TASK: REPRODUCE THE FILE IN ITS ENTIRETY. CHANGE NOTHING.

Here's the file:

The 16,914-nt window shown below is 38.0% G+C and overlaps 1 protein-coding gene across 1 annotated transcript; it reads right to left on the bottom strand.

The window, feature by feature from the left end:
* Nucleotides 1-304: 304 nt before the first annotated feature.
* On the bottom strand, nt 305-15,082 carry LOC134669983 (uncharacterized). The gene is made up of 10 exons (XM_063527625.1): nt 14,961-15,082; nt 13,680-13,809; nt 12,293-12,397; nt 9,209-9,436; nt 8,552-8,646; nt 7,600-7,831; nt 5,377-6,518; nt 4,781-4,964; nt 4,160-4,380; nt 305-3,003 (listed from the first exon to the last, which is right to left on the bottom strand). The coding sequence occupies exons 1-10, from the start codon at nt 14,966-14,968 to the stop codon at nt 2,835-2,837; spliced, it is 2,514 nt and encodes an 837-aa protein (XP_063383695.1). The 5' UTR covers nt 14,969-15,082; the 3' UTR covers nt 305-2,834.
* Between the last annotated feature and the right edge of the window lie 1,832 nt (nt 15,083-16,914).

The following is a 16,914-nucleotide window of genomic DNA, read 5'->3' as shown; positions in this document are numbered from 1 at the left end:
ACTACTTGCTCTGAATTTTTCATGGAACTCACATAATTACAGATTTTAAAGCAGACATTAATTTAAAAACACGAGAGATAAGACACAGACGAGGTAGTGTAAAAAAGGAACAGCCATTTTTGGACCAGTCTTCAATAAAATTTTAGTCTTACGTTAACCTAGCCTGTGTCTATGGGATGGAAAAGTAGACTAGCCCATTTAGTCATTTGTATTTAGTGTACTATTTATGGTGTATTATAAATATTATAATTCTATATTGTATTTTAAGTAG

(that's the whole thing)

The 16,914-nt window shown below is 38.0% G+C and overlaps 1 protein-coding gene across 1 annotated transcript; it reads right to left on the bottom strand.

The window, feature by feature from the left end:
* Nucleotides 1-304: 304 nt before the first annotated feature.
* On the bottom strand, nt 305-15,082 carry LOC134669983 (uncharacterized). The gene is made up of 10 exons (XM_063527625.1): nt 14,961-15,082; nt 13,680-13,809; nt 12,293-12,397; nt 9,209-9,436; nt 8,552-8,646; nt 7,600-7,831; nt 5,377-6,518; nt 4,781-4,964; nt 4,160-4,380; nt 305-3,003 (listed from the first exon to the last, which is right to left on the bottom strand). The coding sequence occupies exons 1-10, from the start codon at nt 14,966-14,968 to the stop codon at nt 2,835-2,837; spliced, it is 2,514 nt and encodes an 837-aa protein (XP_063383695.1). The 5' UTR covers nt 14,969-15,082; the 3' UTR covers nt 305-2,834.
* Between the last annotated feature and the right edge of the window lie 1,832 nt (nt 15,083-16,914).

The following is a 16,914-nucleotide window of genomic DNA, read 5'->3' as shown; positions in this document are numbered from 1 at the left end:
ACTACTTGCTCTGAATTTTTCATGGAACTCACATAATTACAGATTTTAAAGCAGACATTAATTTAAAAACACGAGAGATAAGACACAGACGAGGTAGTGTAAAAAAGGAACAGCCATTTTTGGACCAGTCTTCAATAAAATTTTAGTCTTACGTTAACCTAGCCTGTGTCTATGGGATGGAAAAGTAGACTAGCCCATTTAGTCATTTGTATTTAGTGTACTATTTATGGTGTATTATAAATATTATAATTCTATATTGTATTTTAAGTAG